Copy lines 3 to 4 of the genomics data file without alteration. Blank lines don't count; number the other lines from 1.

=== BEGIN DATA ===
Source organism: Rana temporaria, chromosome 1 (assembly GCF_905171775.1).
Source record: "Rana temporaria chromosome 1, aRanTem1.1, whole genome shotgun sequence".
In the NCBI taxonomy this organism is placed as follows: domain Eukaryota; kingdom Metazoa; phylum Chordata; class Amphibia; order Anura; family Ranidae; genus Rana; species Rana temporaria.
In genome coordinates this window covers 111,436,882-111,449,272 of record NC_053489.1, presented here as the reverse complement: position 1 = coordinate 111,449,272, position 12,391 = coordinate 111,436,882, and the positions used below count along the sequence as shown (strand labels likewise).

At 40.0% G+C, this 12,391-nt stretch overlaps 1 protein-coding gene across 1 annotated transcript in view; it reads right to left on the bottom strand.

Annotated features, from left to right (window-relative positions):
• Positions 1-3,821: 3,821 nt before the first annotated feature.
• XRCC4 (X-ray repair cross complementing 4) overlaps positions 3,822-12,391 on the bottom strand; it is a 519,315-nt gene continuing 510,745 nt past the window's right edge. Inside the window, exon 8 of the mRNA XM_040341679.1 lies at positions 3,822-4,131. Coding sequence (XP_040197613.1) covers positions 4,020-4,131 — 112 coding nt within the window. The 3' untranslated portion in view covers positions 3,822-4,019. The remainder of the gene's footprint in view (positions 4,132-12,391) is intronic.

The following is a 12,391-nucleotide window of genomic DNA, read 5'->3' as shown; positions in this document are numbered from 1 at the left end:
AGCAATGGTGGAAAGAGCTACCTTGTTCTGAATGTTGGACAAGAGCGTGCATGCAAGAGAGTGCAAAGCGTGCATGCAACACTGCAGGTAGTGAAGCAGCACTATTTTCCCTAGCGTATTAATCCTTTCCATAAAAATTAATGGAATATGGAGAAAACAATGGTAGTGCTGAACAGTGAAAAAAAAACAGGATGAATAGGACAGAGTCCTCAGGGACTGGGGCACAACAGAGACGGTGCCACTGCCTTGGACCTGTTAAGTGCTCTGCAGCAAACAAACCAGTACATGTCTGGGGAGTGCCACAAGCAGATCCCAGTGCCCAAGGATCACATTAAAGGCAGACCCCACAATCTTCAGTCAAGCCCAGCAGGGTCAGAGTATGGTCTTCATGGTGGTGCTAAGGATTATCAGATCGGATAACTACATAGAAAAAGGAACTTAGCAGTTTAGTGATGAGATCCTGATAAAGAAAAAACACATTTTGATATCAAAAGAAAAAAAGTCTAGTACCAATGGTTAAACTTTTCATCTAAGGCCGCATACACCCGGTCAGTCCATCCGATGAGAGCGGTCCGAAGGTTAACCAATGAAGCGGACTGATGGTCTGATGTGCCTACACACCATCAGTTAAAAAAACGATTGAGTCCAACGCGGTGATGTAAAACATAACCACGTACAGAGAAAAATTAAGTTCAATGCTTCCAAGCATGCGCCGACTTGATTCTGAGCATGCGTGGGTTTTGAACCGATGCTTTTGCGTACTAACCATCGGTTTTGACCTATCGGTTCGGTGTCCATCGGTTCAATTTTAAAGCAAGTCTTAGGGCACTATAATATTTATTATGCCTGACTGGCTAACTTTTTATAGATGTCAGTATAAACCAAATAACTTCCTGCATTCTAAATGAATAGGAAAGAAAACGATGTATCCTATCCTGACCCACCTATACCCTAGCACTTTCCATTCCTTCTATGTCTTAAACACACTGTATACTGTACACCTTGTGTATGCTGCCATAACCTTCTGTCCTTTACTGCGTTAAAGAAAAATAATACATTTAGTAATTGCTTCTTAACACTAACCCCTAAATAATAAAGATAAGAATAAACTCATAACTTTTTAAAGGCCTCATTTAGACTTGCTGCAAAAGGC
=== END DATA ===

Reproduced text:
In the NCBI taxonomy this organism is placed as follows: domain Eukaryota; kingdom Metazoa; phylum Chordata; class Amphibia; order Anura; family Ranidae; genus Rana; species Rana temporaria.
In genome coordinates this window covers 111,436,882-111,449,272 of record NC_053489.1, presented here as the reverse complement: position 1 = coordinate 111,449,272, position 12,391 = coordinate 111,436,882, and the positions used below count along the sequence as shown (strand labels likewise).